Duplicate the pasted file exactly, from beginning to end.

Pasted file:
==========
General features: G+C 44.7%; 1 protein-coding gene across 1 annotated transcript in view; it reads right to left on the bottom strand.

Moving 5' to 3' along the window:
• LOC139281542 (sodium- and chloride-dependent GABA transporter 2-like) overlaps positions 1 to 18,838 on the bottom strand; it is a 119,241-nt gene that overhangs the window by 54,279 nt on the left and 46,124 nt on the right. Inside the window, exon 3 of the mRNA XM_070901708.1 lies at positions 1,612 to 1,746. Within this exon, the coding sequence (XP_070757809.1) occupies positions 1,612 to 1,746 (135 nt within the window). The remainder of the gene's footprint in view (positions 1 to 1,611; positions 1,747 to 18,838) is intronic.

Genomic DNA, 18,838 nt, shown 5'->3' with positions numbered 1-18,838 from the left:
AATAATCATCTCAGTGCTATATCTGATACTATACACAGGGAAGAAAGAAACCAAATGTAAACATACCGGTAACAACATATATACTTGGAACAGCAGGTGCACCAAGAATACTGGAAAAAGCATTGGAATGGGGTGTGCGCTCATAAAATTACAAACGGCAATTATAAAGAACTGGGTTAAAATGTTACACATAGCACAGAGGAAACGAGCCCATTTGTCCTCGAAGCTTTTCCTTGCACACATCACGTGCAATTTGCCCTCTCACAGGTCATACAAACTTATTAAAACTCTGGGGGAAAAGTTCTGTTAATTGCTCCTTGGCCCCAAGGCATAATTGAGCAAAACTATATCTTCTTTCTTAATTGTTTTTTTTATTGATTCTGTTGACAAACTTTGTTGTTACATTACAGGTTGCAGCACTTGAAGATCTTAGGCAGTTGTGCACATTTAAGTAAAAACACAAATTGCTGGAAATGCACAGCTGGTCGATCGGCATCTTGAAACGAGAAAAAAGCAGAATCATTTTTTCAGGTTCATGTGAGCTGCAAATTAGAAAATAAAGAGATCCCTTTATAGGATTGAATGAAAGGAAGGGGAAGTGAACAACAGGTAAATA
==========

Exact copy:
General features: G+C 44.7%; 1 protein-coding gene across 1 annotated transcript in view; it reads right to left on the bottom strand.

Moving 5' to 3' along the window:
• LOC139281542 (sodium- and chloride-dependent GABA transporter 2-like) overlaps positions 1 to 18,838 on the bottom strand; it is a 119,241-nt gene that overhangs the window by 54,279 nt on the left and 46,124 nt on the right. Inside the window, exon 3 of the mRNA XM_070901708.1 lies at positions 1,612 to 1,746. Within this exon, the coding sequence (XP_070757809.1) occupies positions 1,612 to 1,746 (135 nt within the window). The remainder of the gene's footprint in view (positions 1 to 1,611; positions 1,747 to 18,838) is intronic.

Genomic DNA, 18,838 nt, shown 5'->3' with positions numbered 1-18,838 from the left:
AATAATCATCTCAGTGCTATATCTGATACTATACACAGGGAAGAAAGAAACCAAATGTAAACATACCGGTAACAACATATATACTTGGAACAGCAGGTGCACCAAGAATACTGGAAAAAGCATTGGAATGGGGTGTGCGCTCATAAAATTACAAACGGCAATTATAAAGAACTGGGTTAAAATGTTACACATAGCACAGAGGAAACGAGCCCATTTGTCCTCGAAGCTTTTCCTTGCACACATCACGTGCAATTTGCCCTCTCACAGGTCATACAAACTTATTAAAACTCTGGGGGAAAAGTTCTGTTAATTGCTCCTTGGCCCCAAGGCATAATTGAGCAAAACTATATCTTCTTTCTTAATTGTTTTTTTTATTGATTCTGTTGACAAACTTTGTTGTTACATTACAGGTTGCAGCACTTGAAGATCTTAGGCAGTTGTGCACATTTAAGTAAAAACACAAATTGCTGGAAATGCACAGCTGGTCGATCGGCATCTTGAAACGAGAAAAAAGCAGAATCATTTTTTCAGGTTCATGTGAGCTGCAAATTAGAAAATAAAGAGATCCCTTTATAGGATTGAATGAAAGGAAGGGGAAGTGAACAACAGGTAAATA